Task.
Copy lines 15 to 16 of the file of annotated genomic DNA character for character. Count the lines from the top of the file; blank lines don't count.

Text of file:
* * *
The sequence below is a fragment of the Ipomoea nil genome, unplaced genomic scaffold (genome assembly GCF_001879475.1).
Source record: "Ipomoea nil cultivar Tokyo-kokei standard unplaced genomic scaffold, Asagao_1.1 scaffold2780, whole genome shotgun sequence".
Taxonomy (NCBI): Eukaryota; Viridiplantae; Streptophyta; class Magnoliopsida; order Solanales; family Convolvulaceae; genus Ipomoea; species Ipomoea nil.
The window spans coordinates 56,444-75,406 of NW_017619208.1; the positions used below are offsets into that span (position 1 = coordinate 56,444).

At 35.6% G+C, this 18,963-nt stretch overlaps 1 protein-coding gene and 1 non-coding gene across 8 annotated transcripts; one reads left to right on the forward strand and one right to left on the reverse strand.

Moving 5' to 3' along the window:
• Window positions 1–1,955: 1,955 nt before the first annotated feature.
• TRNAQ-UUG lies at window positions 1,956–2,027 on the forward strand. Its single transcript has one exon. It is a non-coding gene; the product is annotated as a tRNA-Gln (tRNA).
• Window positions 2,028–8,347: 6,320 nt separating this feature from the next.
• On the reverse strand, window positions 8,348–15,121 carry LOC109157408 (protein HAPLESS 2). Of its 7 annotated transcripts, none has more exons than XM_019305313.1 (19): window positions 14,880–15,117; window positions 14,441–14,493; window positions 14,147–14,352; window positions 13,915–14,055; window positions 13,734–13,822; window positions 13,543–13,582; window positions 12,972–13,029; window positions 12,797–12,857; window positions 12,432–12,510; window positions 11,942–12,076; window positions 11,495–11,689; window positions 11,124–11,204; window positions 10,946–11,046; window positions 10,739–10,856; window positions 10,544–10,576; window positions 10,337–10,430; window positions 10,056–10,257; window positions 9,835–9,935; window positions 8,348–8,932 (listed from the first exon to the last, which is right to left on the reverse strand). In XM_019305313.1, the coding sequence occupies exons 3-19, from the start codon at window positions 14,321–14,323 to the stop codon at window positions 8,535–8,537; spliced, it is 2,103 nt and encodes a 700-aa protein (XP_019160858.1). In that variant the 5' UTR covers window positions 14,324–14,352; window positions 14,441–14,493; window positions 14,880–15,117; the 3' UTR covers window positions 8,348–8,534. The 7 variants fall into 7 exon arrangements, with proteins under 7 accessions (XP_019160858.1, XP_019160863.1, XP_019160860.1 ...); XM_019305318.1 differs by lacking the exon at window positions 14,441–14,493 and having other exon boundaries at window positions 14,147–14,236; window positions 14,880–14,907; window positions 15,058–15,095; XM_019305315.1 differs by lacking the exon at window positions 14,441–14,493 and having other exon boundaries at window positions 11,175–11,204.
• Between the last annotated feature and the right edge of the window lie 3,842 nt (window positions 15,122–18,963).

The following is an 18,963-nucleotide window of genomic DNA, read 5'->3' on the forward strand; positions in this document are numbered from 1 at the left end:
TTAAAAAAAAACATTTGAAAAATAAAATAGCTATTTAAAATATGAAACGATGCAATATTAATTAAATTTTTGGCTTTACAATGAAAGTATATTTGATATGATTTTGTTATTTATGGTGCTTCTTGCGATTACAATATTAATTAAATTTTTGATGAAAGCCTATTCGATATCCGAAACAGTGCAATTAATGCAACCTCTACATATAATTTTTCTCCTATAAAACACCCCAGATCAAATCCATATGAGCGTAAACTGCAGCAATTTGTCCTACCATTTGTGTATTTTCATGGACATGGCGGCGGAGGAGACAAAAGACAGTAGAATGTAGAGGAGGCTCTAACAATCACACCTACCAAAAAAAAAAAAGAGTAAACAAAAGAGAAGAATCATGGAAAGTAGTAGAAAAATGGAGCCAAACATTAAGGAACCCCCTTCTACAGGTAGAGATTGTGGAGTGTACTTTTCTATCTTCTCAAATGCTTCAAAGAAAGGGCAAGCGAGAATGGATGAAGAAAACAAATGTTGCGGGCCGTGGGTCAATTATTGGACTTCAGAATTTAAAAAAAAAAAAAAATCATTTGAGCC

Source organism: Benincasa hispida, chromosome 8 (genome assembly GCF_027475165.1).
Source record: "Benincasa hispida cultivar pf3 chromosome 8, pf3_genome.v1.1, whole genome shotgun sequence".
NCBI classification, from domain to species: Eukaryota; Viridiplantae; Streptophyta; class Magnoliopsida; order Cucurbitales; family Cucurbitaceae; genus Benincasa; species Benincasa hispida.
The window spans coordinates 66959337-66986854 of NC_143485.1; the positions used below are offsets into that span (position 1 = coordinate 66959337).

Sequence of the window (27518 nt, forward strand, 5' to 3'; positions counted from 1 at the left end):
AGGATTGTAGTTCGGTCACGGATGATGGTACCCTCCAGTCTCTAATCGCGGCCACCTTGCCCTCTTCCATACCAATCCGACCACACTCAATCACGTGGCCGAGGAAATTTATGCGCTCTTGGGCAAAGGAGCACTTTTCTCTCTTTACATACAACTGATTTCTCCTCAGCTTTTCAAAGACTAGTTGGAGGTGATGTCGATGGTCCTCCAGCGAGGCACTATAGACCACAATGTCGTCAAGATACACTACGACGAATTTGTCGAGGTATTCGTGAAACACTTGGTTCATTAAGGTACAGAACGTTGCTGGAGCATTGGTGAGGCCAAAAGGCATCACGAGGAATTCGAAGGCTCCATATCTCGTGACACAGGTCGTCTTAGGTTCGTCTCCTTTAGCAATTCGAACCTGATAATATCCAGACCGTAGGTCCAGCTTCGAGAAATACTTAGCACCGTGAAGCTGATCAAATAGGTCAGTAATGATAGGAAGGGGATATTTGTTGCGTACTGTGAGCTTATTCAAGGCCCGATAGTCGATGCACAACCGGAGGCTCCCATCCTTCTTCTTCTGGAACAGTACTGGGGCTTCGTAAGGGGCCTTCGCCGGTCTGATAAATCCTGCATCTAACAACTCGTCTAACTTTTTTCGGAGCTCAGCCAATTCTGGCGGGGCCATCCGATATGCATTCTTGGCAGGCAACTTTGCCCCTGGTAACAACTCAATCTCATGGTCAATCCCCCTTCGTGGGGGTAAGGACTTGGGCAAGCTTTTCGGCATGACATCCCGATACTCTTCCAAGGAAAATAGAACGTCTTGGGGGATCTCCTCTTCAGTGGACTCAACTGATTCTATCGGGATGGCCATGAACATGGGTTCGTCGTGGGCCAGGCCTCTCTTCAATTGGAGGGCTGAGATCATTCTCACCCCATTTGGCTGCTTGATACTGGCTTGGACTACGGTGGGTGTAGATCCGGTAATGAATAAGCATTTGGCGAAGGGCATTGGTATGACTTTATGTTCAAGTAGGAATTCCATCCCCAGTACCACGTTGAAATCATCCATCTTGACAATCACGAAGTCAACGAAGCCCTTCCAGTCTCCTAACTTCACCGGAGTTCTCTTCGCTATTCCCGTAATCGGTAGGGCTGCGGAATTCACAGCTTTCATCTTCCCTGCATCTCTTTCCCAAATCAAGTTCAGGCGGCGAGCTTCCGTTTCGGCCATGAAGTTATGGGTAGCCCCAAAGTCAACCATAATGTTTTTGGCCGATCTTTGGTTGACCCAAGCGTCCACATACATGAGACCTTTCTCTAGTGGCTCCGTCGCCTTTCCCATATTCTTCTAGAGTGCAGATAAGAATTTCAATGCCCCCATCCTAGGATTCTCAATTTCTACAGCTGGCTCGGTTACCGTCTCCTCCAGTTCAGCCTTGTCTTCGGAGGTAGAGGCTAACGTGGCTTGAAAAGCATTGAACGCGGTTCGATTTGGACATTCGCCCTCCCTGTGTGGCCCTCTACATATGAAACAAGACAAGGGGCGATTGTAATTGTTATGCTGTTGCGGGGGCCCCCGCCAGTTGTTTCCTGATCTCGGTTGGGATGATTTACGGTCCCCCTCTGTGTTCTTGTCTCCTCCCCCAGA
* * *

Source record: "Benincasa hispida cultivar pf3 chromosome 8, pf3_genome.v1.1, whole genome shotgun sequence".
NCBI classification, from domain to species: Eukaryota; Viridiplantae; Streptophyta; class Magnoliopsida; order Cucurbitales; family Cucurbitaceae; genus Benincasa; species Benincasa hispida.